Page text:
For this week's Remarkable Round we're not looking at a round that had knockdowns, but we are looking at a round that had high level boxing and one of the best sequences from the entire of 2016. Better than just the action, which was brilliant, is the fact this round came in a world title fight, and it ended up being the final round in the career of a true modern day Asian icon of the sport.
The bout really summed up the skill set of one of the men, and the desire of the other, and ended up giving us something memorable. Despite that it was really this round that stood out as being genuinely exceptional and something that was truly highlight worthy. That was despite the fact that the round was a massively intense one, in fact first 2 minutes of it saw little happen, but the final minute or so, boy was that something special!
Hozumi Hasegawa (35-5, 15) vs Hugo Ruiz (36-3, 32)
The bout it's self was a WBC Super Bantamweight world title bout and saw hard hitting Mexican world champion Hugo Ruiz travel over to Japan to defend his title against the popular and often exciting Hozumi Hasegawa.
At the time of this bout Ruiz was seen as a destructive force, a big punching Mexican fighter who was huge at Super Bantamweight. Stading at 5'9" he was a big guy and at just 29 years old he was regarded as still being well within his prime. With 39 fights to his name was a veteran of the ring, but from those 29 bouts he had scored 32 T/KO's. His only losses were an early career one to Enrique Quevedo, a controversial decision to Koki Kameda and a stoppage to Julio Ceja, which had been avenged.
Hasegawa on the other hand was 35 and had looked an old man. He had been stopped in 3 of his last 10, and had been battered in to submission in his previous world title bout at Super Bantamweight, against Kiko Martinez, more than 2 years earlier. Although he had been a great, especially at Bantamweight, he was regarded as a man who was really being advised to retire and was thought of as being shot, especially given how badly he had struggled just 1 bout earlier against Carlos Ruiz. He was also a massive under-dog here, with bookies in the US making him a 3/1 dog.
The first 8 rounds had been highly engaging and relatively competitive. With the WBC's open scoring being in effect in Japan we knew the scores around 30 seconds into round 9, and these were 78-72 to Hasegawa, 76-74, also to Hasegawa, and 76-74 to Ruiz. For those wondering, Hasegawa had been deducted a point in the opening round for a clash of heads, before Ruiz was deducted a point, also for a clash of heads, in round 7, with both deductions coming under the WBC's accidental foul rule.
With the scores known, and with 4 rounds left, the bout was all to play for in the final stages, and both men knew it.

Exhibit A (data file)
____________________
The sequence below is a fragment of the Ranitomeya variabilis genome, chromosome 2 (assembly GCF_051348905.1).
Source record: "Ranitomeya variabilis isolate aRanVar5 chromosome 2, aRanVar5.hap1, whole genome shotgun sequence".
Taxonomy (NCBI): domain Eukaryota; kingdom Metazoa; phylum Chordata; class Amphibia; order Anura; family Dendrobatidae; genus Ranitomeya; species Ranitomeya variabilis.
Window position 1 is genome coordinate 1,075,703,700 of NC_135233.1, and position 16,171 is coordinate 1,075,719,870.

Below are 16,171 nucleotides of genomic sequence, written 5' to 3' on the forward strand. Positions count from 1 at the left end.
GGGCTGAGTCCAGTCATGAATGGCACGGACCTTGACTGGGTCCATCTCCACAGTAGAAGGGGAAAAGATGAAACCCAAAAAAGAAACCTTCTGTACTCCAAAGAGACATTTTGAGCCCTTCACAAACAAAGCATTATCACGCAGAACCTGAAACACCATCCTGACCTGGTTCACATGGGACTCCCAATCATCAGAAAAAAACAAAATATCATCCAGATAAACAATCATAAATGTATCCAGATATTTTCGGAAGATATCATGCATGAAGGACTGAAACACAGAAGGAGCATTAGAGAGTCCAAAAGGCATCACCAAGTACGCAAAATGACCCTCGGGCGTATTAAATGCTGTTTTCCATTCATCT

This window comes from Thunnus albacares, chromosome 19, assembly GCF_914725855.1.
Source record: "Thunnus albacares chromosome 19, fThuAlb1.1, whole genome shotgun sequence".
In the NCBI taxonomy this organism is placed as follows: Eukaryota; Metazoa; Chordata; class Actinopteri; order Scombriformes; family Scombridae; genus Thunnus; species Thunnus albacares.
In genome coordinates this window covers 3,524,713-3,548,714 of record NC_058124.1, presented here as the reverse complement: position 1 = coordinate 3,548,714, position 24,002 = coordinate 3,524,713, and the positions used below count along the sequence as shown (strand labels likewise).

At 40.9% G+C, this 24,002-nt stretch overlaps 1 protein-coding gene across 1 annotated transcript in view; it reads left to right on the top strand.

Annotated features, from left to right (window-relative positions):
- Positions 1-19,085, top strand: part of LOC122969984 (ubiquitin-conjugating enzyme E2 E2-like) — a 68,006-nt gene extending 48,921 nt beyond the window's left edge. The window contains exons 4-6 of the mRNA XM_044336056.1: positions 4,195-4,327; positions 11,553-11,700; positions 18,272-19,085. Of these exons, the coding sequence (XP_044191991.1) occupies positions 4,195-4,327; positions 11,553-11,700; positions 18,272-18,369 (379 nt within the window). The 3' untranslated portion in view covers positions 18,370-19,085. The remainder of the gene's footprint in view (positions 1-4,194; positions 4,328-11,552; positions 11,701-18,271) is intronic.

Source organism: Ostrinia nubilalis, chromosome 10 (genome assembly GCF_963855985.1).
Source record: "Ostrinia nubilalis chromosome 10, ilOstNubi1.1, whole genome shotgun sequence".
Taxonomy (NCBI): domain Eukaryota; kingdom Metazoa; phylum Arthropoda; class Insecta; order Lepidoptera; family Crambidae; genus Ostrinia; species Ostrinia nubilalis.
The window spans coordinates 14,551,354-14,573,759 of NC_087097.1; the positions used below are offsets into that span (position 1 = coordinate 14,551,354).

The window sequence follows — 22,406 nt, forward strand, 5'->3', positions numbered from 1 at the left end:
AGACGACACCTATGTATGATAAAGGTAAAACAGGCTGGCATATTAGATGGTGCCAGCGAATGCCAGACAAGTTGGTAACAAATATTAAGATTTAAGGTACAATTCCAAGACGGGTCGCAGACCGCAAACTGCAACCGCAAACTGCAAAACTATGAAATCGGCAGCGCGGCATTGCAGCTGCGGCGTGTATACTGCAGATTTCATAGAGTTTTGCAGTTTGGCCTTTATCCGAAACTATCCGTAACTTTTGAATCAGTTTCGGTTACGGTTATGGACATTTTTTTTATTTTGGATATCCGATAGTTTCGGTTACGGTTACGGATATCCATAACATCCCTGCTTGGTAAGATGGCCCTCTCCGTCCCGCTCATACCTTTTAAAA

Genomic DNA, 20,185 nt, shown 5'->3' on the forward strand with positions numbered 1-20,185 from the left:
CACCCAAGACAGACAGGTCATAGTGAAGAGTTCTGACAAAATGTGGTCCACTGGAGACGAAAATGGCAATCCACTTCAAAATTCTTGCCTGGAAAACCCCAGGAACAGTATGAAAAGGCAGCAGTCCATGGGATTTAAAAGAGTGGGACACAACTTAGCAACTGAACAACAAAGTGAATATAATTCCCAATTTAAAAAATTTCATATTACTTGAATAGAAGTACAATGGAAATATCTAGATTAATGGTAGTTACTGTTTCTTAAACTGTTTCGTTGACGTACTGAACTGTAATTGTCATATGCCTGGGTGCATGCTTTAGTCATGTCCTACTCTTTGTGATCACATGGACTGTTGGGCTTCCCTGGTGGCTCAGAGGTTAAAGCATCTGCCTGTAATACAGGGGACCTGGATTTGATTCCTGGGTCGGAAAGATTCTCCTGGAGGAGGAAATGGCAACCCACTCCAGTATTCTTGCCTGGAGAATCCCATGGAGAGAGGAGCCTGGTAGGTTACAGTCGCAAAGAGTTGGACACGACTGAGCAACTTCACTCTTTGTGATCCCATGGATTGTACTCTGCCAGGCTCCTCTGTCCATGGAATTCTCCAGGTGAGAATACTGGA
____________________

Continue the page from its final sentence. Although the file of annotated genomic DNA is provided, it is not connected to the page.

The start of the round, as mentioned previously, wasn't too exciting. Hasegawa was trying to use his speed to line up southpaw left hands, and make the most of Ruiz's slow feet. Ruiz on the other hand was cautious pressing, hoping to line up Hasegawa, who smart footwork to create some space when he needed it. It seemed that Ruiz's size and power were something that Hasegawa had to be wary of and midway through the round Ruiz managed to connect, forcing Hasegawa back and exciting Ruiz who came forward with some new energy. It hurt Hasegawa who bucked and looked to hold before backing on to the ropes.
It was with Hasegawa on the ropes that the round got it's highlight as Ruiz went for the kill and Hasegawa slipped, slid and countered wonderfully with his back against the ropes. It was an amazing back and forth exchange, and one that saw both men letting their hands go, almost none stop for 15, heart in mouth, seconds. This was just amazing to watch, incredibly intense action and it saw the tide change, with Ruiz hurt, backing off and having his face, which was bloodied at the start of the round, looking smashed to pieces. Hasegawa could smell blood and looked for the finish, though was respectful and didn't risk too much against the power of Ruiz.
Immediately as the round ended Ruiz's team waved in the towel, deciding their man was done. Ending the bout, and the round, with their man's health at the forefront of their mind.
Amazing Ruiz had won the round on two of the judges scorecards, despite ending the round with his corner waving the towel.
After bout Hasegawa sat on the title for a few months, before deciding this was the perfect time to end his career, retiring as a 3-weight world champion, having accomplished the target he had set himself years earlier. As for Hugo Ruiz his career continued and in 2019 he was stopped, inside a round, by Gervonta Davis, in what is likely to be his final career bout.
Thinking Out East
With this site being pretty successful so far we've decided to open up about our own views and start what could be considered effectively an editorial style opinion column dubbed "Thinking Out East" (T.O.E).